Consumer inflation continues to gain momentum in the UK. Data for May showed that CPI accelerated to 9.1% y/y - a record among the G7 and a 40-year high. The monthly price growth rate was 0.7% compared to 2.5% and 1.1% in the previous two months. However, apart from the reversal to lower base commodity and energy prices in the last couple of weeks, there is little indication that the Bank of England can relax. Moreover, it needs to double the pace of the rate increase from 25 points at once.
Last month producer input prices rose by 2.1% and output prices by 1.6%, reaching an annual rate of 22% and 15.6%, respectively. Under these conditions, producers and retailers will continue to pass increasing costs down to consumers. Unlike in the early years after the financial crisis, retail sales and employment are strong, which allows such a shift of rising outlays to end consumers.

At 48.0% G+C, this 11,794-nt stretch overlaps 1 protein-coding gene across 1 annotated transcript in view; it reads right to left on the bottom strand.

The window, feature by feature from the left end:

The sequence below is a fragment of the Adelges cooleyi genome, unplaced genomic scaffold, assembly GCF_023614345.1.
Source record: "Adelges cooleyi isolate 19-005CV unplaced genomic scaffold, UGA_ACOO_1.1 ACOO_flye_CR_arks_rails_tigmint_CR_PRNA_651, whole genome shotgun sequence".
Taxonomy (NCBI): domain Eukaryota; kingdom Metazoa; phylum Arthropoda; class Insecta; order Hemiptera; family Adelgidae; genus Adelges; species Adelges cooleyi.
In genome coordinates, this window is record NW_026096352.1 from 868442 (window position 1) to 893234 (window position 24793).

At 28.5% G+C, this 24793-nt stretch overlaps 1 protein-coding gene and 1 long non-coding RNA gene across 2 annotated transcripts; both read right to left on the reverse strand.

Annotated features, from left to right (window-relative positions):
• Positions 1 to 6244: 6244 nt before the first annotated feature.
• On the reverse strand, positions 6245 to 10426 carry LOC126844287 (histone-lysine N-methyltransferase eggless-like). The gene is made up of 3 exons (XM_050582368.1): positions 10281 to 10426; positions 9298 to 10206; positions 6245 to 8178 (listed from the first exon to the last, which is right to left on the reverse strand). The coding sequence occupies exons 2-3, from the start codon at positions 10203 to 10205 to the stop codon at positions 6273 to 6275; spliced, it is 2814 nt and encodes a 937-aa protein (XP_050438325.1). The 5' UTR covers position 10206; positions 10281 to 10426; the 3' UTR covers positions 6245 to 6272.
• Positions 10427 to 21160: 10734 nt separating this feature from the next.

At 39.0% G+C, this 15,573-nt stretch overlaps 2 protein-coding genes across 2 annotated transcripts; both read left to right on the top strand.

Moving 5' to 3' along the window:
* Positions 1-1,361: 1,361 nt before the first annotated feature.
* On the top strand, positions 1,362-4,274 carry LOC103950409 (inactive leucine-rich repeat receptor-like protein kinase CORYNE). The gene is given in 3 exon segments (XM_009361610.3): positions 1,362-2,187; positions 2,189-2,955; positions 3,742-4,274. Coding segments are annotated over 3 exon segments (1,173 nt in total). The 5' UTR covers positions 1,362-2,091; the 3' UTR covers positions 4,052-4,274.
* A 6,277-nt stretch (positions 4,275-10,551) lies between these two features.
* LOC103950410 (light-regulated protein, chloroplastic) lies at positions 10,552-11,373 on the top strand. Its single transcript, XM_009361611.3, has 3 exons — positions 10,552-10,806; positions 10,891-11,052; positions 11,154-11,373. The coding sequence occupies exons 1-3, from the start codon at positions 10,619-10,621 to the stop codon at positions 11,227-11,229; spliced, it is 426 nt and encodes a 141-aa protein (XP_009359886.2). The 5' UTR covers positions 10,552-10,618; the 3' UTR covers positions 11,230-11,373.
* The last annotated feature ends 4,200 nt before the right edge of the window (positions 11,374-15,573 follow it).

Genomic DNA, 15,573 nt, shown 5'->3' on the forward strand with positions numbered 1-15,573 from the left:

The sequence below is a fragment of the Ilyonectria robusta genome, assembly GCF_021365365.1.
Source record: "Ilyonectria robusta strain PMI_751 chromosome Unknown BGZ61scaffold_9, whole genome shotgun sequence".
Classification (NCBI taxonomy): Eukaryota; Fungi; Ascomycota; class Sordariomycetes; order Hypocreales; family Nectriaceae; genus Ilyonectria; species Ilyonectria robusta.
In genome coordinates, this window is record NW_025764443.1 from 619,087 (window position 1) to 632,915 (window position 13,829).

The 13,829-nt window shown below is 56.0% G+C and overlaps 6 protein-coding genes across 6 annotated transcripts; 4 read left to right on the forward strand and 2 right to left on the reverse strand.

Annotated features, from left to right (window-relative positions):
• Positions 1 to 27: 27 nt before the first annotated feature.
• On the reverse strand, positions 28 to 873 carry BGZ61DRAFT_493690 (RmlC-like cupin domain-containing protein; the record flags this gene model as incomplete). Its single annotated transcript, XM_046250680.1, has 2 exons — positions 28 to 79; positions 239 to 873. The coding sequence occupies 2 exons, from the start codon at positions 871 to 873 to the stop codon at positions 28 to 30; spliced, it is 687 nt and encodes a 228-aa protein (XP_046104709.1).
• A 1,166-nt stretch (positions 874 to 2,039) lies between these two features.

It could take another two months of waiting for a turning point in inflation, the CPI will reach a high base effect, and in that time, the CPI could get double-digit y/y growth rates.
In this environment, the Bank of England’s moves to raise the rate by 25 points at each meeting are not capable of curbing inflation.
Perhaps the main positive effect of this policy is the devaluation of the pound’s purchasing power and the reduction of the debt burden in real terms. However, the more obvious consequence of such policies is a drop in confidence in local financial markets and the pound, which we see with the Japanese yen at its lows against the dollar in 24 years.
GBPUSD is now trading at 1.22 - near the psychological low of 1.2000, where it received critical support in 2017 and 2020. But that support may not survive the third test of strength due to an increasingly threatening gap between inflation and interest rates, which would devalue debt. But this is a risky policy that could undermine confidence in the financial system, which will require decisive and brutal measures for the economy to restore.